Resolution of the Mississippi Territory General Assembly
House of Representatives of the Mississippi Territory December 21st. 1801—
This assembly having understood that a copy of a malicios and Libellous Pamphlet published in Boston in the state of Massachusetts: and purporting to be “An account of the public and private life of Winthrop Sargent” was in circulation in this Territory: and in which publication many of the citizens thereof had been greatly calumniated and in particular our Delegate to Congress Narsworthy Hunter Esqr.: thought it their duty to take some public notice thereof: with this view every exertion has been made to get possession of the said Pamphlet in order that such Calumniations might be repelled and exposed: But having hitherto failed of success in such exertions: This assembly for the present deem it their duty to adopt the following Resolutions—
Therefore unanimously Resolved by the Legislative Council and House of Representatives of the Mississippi Territory, that a great majority of the citizens of this Territory are much attached to the United States, and equally so to a free Government: that they will never be reconciled to oppression; or confide in the man who oppresses them hence arose their great desire for a Legislative assembly of their own: and the removal of Winthrop Sargent their late Governor—
2nd. Resolved that Narsworthy Hunter Esqr: the delegate from this Territory to Congress has uniformly displayed great Patriotism and fidelity in public employments and much integrity and Probity in private life: and therefore it is that he is Justly esteem by a great majority of his fellow Citizens—
3rd. Resolved that the supersedeing of Winthrop Sergent in the office of Governor of this Territory was essential to the welfare thereof: and that the thanks of this assembly be returned for the same to the President of the United States—
4th. Resolved: that our present Governor possesses the confidence and esteem of this Legislature and that from his Political and private character we fully expect that his administration will be Conducive to the happiness and welfare of this Country—
5th. Resolved that the speaker of this House be and he is hereby requested to transmit one Copy of these resolves to Thomas Jefferson President of the United States—
6th. Resolved that another Copy be also forwarded to Narsworthy Hunter Esqr. our delegate to Congress with a request that he will have them published in the public papers in the City of Washington—
H. Hunter Speaker of the
House of Representativs
John Ellis President
of the Council
MS (DLC); in a clerk’s hand, signed by Hunter and Ellis; attested by Edwin L. Harris as clerk of the Mississippi Territory House of Representatives; endorsed by TJ as received 24 Feb. 1802 and so recorded in SJL.
Henry Hunter was elected to the new House of Representatives of Mississippi Territory in 1800 and became its first speaker. He had been one of the territorial residents opposed to Winthrop Sargent, the first governor. Hunter, who during his career was also a county sheriff and a militia officer, sat in the legislature until 1807. Like Hunter, John Ellis first took up residence in the region when it was governed by Spanish authority. Ellis was not part of the opposition to Sargent, and in December 1800, Ellis signed a memorial to Congress supporting Sargent through an unsuccessful attempt to postpone the creation of a territorial assembly. Before that memorial reached Congress, John Adams named, and the U.S. Senate approved, Ellis as a member of the first legislative council for the territory. In a structure adopted from that of the Northwest Territory, the council formed the upper chamber of the general assembly, and the members of the first council made Ellis their president. Later he was elected to the territorial House of Representatives, serving for a time as its speaker (Dunbar Rowland, ed., Encyclopedia of Mississippi History, 2 vols. [Madison, Wis., 1907], 1:684, 909, 914; 2:76–8; Terr. Papers description begins Clarence E. Carter and John Porter Bloom, eds., The Territorial Papers of the United States, Washington, D.C., 1934–75, 28 vols. description ends , 5:109–14; U.S. Statutes at Large description begins Richard Peters, ed., The Public Statutes at Large of the United States … 1789 to March 3, 1845, Boston, 1855–56, 8 vols. description ends , 1:51–3; JEP description begins Journal of the Executive Proceedings of the Senate of the United States … to the Termination of the Nineteenth Congress, Washington, D.C., 1828, 3 vols. description ends , 1:363–4).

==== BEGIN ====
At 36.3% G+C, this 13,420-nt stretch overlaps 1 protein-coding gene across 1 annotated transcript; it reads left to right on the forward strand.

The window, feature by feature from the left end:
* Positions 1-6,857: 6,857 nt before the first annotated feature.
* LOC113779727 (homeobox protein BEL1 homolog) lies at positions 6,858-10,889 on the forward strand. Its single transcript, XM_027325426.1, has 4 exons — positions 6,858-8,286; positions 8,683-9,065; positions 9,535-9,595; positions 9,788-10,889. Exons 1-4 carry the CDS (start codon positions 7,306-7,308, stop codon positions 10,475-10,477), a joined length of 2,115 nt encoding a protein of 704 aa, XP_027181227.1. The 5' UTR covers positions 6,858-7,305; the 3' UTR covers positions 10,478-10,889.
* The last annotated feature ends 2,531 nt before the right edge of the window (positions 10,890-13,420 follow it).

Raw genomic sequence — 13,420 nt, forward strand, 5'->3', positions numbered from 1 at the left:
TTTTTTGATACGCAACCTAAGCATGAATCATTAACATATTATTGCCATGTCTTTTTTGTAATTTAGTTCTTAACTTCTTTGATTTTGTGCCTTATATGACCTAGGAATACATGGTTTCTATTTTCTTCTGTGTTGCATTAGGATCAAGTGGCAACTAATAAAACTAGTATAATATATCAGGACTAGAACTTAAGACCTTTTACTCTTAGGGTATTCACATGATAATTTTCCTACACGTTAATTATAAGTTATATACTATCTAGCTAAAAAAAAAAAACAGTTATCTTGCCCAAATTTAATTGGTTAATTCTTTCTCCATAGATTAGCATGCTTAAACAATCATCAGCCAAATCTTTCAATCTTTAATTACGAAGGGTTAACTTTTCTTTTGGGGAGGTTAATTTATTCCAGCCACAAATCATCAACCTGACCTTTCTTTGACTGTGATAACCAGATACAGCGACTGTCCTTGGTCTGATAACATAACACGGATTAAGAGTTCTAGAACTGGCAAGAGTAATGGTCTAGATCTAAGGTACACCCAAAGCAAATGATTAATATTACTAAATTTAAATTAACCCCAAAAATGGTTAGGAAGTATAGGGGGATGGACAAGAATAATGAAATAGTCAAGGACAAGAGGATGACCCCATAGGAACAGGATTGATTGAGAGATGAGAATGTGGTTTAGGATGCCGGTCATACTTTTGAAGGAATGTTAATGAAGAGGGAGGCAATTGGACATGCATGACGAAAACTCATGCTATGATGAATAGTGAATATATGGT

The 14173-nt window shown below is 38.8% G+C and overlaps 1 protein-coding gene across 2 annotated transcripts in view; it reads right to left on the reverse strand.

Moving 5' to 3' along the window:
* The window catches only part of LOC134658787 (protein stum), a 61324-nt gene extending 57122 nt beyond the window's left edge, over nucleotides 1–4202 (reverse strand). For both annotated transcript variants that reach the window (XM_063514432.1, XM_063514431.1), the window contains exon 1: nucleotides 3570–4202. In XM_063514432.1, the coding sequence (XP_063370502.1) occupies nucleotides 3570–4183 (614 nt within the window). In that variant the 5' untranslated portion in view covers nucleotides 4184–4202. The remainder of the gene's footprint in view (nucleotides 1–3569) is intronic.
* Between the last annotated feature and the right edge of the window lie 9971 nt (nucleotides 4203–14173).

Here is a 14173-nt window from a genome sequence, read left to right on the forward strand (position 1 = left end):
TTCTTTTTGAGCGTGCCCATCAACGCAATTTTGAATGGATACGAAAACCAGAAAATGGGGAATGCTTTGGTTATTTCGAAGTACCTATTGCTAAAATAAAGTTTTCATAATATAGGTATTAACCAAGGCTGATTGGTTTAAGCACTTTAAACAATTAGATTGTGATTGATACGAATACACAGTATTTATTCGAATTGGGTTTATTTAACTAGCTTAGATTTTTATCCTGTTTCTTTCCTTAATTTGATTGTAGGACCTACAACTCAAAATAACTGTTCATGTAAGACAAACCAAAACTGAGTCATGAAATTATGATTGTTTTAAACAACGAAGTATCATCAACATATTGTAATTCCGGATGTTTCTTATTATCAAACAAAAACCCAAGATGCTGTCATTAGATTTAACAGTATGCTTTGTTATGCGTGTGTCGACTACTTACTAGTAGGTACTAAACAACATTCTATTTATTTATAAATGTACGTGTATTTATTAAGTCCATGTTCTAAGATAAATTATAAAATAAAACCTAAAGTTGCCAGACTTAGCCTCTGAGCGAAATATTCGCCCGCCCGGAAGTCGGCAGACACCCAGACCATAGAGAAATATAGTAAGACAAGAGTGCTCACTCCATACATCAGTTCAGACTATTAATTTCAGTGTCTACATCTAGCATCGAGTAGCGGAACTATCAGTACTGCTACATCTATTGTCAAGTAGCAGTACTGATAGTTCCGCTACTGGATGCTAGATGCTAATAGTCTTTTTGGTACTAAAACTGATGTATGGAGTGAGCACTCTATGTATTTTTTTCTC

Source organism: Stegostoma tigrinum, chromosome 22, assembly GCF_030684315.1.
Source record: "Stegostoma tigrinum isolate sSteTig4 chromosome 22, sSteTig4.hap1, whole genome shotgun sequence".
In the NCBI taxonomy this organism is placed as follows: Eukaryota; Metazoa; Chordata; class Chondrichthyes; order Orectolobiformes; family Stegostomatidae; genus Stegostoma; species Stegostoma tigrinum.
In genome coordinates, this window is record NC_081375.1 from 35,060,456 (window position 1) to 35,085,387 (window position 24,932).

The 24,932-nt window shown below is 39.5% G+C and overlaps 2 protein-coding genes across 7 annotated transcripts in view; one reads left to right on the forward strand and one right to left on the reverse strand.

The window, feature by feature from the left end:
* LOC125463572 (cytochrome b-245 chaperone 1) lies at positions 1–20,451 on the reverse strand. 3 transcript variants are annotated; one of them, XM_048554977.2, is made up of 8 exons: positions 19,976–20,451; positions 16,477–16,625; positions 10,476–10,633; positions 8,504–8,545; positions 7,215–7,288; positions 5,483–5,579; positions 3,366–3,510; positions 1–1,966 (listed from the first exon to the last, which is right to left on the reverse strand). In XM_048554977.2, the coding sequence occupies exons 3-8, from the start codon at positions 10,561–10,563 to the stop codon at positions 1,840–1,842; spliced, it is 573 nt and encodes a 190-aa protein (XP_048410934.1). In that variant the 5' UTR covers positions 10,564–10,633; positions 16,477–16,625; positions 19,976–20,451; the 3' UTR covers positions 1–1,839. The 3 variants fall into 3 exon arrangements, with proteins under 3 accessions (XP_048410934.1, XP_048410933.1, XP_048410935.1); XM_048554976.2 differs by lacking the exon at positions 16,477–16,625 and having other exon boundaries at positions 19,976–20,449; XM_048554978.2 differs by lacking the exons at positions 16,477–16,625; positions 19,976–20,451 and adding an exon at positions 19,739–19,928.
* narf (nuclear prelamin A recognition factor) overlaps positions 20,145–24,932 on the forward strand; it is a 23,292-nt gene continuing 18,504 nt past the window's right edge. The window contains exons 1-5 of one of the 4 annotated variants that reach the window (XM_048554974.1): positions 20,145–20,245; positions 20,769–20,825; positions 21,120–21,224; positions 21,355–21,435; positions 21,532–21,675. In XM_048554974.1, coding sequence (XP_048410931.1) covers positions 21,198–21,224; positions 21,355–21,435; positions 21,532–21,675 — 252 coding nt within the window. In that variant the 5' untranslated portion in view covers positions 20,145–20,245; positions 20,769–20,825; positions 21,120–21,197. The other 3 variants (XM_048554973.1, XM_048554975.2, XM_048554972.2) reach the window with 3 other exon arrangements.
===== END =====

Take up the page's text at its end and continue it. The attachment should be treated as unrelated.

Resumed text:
On a trip to Philadelphia early in 1800, Narsworthy hunter represented the faction in Mississippi Territory that opposed Sargent. On that visit, Hunter supplied information to William Claiborne, who was then a member of Congress prominent in the investigation of Sargent’s governorship. In 1801, Narsworthy Hunter was elected the first delegate to Congress from Mississippi Territory. As a delegate, he could participate in debates in the U.S. House of Representatives, but had no vote. On 8 Dec. 1801, he presented his credentials, which the House accepted on the 21st of that month. However, Hunter, a native of Virginia, died in Washington early in his term as delegate, on 11 Mch. 1802. According to SJL, he wrote a letter to TJ of 18 Feb. 1802 that has not been found (Papers, in Relation to the Official Conduct of Governour Sargent, 6–10; JHR description begins Journal of the House of Representatives of the United States, Washington, D.C., 1826, 9 vols. description ends , 4:7, 21–2; Rowland, Encyclopedia of Mississippi History, 1:909; Biog. Dir. Cong. description begins Biographical Directory of the United States Congress, 1774–1989, Washington, D.C., 1989 description ends ).